Between the rock and roll of the sixties and the disco of late seventies stood the golden age of the great singer-song writer. Urban Stages, in its sixth season of December cabaret, this year presented twelve days of performances that ranged from the songs of Stephen Sondheim to a tribune to Big Crosby. The performers were major cabaret artists.
Wrapped in a white gown, an iconic white gardenia in her hair, Audra McDonald channels Billie Holiday — her voice, her accent, her manner — till you believe you are sitting in the slightly tacky Philadelphia dive where Holiday sang her last songs. “What a little moonlight can do” becomes a magical mood changer. It’s helped by the dreamlike direction of Lonny Price.
One great –McDonald — sings another great, Lady Day. Her imitation is brilliant. She has mastered Holiday’s accent, a slight trill, a broad vowel. Lady Day did blues with a jazz beat, following mentors Bessie Smith and Louis Armstrong.
Cabaret singer/song-writer Bonnie Lee Sanders is fanciful and moody. She begins rather optimistically at the second-floor cabaret at Pescatore on Second Avenue singing “Spring is Here,” but then moves into musical angst, of loves that are gone.
She creates an ambiance with songs you haven’t heard before. They are dark, sometimes French. Of course, you note a Piaff inspiration.
Sanders is inventive, not slick or predictable. I especially liked her “My Tommy, My Bobby And Me” and “Broadway Moon” – both her own smart lyrics
Dee Dee Bridgewater is an accomplished jazz singer who recreates Billie Holliday so expertly you’d swear she had channeled her. Musically. But the play written and directed by Stephen Stahl is so hokey and histrionic that it gets in the way of the artistry. Stahl has been working on this production and trying to bring it to New York for years, decades. But perhaps his emotional connection overwhelmed his artistic sense.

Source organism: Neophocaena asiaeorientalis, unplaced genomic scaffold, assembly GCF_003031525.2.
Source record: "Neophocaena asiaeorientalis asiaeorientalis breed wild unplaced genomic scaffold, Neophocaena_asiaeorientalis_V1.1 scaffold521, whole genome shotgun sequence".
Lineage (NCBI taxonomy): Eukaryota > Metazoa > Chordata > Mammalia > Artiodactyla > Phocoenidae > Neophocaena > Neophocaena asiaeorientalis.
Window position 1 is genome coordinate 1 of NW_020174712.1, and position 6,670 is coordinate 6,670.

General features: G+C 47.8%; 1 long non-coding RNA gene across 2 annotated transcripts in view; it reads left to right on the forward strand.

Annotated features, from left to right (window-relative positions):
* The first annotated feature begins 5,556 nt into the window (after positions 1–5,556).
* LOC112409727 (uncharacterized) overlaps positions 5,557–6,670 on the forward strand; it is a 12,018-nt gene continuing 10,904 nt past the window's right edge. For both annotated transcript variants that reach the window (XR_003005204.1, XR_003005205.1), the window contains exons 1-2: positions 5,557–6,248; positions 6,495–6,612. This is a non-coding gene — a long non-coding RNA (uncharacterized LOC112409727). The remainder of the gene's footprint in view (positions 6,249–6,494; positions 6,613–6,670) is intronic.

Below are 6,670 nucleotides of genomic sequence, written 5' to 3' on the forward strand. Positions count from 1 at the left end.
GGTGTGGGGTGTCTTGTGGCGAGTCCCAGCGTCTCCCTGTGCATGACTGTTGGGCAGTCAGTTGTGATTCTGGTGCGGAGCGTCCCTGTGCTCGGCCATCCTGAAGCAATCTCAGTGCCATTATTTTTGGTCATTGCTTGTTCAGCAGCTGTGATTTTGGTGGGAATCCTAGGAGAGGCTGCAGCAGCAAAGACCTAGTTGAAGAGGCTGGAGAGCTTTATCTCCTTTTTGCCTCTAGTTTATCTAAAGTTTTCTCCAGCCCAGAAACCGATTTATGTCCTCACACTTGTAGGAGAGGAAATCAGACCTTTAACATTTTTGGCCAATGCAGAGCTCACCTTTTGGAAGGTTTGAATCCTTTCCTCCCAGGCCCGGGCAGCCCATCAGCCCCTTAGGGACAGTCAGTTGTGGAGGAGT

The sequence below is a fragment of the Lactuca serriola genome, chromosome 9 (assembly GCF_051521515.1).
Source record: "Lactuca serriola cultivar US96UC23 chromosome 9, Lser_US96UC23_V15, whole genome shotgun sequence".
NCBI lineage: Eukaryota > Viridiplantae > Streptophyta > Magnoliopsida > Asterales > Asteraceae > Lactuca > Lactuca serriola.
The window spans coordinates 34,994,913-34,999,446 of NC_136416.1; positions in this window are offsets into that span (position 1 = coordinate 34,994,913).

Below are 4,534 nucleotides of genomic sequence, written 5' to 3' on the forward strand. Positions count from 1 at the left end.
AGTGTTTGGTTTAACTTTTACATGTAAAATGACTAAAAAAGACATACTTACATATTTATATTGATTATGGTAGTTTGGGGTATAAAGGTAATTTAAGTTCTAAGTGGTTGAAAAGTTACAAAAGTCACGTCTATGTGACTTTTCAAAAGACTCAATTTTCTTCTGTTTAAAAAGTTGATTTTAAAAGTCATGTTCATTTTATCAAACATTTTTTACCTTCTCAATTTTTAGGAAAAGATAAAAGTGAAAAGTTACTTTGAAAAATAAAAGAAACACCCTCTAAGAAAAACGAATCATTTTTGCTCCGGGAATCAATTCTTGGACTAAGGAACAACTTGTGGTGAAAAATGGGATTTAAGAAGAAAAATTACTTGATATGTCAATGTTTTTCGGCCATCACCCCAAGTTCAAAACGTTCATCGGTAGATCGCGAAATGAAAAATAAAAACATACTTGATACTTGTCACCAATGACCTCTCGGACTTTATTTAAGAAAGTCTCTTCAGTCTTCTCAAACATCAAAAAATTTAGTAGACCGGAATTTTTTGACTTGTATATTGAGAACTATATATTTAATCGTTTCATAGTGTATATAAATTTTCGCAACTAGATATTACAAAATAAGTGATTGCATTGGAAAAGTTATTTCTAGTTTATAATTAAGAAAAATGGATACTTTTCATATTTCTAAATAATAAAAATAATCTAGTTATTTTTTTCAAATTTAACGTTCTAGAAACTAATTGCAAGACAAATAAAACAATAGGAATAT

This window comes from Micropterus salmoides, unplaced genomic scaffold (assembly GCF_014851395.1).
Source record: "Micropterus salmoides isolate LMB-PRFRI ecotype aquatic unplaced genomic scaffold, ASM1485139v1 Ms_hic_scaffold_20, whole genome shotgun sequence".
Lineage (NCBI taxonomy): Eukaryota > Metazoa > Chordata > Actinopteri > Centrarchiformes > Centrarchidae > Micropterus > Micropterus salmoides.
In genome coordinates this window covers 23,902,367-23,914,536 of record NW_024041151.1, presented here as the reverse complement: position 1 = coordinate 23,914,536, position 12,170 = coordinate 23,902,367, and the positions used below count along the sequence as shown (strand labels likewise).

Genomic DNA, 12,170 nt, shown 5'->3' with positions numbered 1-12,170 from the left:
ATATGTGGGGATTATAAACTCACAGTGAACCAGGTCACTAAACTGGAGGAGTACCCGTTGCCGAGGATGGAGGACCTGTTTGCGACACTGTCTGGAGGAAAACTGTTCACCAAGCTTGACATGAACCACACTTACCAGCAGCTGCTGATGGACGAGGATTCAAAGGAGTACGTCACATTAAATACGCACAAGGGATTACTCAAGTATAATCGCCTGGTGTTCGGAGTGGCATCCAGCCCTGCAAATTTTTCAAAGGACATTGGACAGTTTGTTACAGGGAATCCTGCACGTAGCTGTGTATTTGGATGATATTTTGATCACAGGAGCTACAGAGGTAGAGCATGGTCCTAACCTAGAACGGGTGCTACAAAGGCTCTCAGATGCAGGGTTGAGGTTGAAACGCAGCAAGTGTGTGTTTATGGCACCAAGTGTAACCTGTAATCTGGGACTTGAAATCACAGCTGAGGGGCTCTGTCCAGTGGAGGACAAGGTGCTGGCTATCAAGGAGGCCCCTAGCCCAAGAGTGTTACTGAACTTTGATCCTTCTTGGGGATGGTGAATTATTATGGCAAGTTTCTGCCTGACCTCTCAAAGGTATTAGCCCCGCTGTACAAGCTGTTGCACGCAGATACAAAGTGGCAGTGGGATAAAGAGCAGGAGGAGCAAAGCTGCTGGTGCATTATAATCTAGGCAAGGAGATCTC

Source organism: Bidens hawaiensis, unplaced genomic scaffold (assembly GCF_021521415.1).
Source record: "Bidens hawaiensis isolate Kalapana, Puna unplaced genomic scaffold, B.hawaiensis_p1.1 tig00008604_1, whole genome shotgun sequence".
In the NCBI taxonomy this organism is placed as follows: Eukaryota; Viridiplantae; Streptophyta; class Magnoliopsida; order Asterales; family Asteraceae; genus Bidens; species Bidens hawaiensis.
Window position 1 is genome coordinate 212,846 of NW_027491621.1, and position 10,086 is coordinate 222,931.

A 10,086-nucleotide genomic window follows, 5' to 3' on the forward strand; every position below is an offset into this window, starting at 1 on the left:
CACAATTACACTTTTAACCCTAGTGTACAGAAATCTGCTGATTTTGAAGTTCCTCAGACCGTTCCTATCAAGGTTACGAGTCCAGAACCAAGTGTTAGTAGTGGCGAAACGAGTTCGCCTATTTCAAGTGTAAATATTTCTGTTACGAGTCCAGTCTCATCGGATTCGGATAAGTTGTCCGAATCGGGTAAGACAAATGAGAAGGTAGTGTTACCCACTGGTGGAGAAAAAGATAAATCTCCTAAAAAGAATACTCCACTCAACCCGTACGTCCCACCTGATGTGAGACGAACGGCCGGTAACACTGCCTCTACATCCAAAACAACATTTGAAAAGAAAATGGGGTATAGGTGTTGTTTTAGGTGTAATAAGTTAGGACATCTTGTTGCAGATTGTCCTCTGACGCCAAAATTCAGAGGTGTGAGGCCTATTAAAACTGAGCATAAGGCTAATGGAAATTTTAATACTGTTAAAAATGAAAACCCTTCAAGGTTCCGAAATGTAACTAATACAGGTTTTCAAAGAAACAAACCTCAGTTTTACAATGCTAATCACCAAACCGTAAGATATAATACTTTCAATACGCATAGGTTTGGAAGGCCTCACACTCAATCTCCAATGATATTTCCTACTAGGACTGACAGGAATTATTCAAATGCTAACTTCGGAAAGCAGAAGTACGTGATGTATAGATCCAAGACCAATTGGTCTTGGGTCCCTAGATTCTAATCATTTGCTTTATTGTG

The play shows Billie in London where her manager (a too-laid-back David Ayers) is trying to steer her sober as she rehearses with a band for a bet-the-house performance to salvage her reputation so she can return to work in New York.
Marieann Meringolo’s rich mellow slightly jazzy alto voice presents Michel Legrand’s romantically charged music with almost theatrical intensity. Legrand, famous for music for such films as “The Umbrellas of Cherbourg”, “”The Thomas Crown Affair,” and “Yentl,” needs someone like Meringolo to provide the necessary drama to his muse.
I saw Maureen McGovern at Birdland, the iconic jazz club on West 44th Street in New York. It always amazes me to hear her smooth mix of jazzy, a soupçon of folk, and lyrics that are as smartly political as they get. These are not the standards you might expect at a cabaret. At 61, McGovern channels the 60s and 70s, and her rendition of the Beatles “When I’m 64” is the best I’ve ever heard. She presents an ethereal version of “Up, Up and Away” (“Would you like to ride in my beautiful balloon.”) She also conveys a feminist idiom: “A woman is a fighter, a mighty force of nature.” On the folk side of the era, this very versatile performer does a powerful “If I Had a Hammer” (“The Hammer Song”), noting that “Pete Seeger has always been a hero of mine.” And McGovern has long been a favorite of mine.
Songs of love, loss and war shimmer in this witty cabaret By Lucy Komisar This charming, poignant, elegantly staged theater piece of love-and-loss songs envelopes one so completely that you feel as if you’d wandered into a Paris cabaret instead of the slightly seedy Zipper Theater, where the lobby bar and cozy corners establish a […]